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April 1963


Arch Dermatol. 1963;87(4):495-501. doi:10.1001/archderm.1963.01590160087020

Essential Cold Urticaria. Presented by Dr. Thomas B. Fitzpatrick.

An American boy, aged 16, was in excellent health until February, 1961, when he was admitted to the hospital with a diagnosis of ruptured appendix. He received 1,000,000 units of penicillin for 10 days before appendectomy was performed. During his febrile postoperative course it was noted that alcohol sponging resulted in cutaneous wheals; following his discharge, erythema, pruritus, and urticaria occurred in areas of skin exposed to cold.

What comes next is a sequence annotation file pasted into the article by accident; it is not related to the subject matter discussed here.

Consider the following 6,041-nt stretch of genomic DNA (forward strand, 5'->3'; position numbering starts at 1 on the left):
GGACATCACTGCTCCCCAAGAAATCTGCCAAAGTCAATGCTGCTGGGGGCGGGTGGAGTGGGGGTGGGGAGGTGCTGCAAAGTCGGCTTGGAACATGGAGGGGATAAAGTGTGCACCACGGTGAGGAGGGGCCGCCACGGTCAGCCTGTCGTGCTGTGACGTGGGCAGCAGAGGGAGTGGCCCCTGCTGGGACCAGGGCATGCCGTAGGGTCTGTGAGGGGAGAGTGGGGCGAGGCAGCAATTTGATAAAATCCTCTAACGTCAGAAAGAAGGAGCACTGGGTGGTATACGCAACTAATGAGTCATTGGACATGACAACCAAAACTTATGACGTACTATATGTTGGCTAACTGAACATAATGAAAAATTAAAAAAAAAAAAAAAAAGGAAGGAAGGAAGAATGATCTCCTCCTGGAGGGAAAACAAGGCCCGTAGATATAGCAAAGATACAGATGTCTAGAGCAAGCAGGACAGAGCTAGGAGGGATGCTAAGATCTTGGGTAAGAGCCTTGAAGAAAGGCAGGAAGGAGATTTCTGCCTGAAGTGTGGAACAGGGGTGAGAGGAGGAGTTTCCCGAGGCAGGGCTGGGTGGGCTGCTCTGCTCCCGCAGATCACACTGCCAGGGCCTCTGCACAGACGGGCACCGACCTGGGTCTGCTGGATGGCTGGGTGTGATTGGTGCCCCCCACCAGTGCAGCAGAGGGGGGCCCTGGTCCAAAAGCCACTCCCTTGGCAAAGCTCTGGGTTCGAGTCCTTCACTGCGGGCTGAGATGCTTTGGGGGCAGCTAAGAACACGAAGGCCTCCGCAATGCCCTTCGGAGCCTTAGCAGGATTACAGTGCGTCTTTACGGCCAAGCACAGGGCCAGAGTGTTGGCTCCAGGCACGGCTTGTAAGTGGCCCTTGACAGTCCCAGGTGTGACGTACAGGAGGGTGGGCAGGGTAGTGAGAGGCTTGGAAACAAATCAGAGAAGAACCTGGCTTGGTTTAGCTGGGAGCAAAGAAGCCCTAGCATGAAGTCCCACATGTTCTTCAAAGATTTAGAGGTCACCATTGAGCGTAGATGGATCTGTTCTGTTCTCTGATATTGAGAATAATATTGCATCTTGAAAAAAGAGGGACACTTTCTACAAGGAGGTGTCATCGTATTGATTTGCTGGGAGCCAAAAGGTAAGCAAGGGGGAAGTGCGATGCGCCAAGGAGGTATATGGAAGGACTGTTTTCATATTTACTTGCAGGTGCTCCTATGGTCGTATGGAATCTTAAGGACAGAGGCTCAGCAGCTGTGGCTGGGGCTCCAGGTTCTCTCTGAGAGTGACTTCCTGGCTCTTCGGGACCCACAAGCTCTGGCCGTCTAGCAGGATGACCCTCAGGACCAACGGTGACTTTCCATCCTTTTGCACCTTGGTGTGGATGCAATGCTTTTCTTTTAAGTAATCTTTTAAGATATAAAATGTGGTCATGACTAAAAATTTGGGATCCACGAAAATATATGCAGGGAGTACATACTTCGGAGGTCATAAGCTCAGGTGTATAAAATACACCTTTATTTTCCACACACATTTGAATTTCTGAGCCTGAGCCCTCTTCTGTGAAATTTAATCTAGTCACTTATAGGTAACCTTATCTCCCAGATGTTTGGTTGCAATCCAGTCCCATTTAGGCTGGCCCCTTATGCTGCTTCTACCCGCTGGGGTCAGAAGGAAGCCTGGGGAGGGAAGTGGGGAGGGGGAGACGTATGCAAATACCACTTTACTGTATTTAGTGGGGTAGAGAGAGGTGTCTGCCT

Application of ice for 15 seconds results in urticaria lasting 1½ minutes after removal of the ice. Application for longer periods results in more severe and persistent urticaria lasting from 45 minutes to 4 hours. There is no involvement of the mucous membranes on swallowing cold liquids.

The hemoglobin was 14.1 gm. and white blood cells 4,900, with polymorphonuclear leukocytes 4.8, large lymphocytes 2, small lymphocytes 35, eosinophils 2, monocytes 7, and basophils

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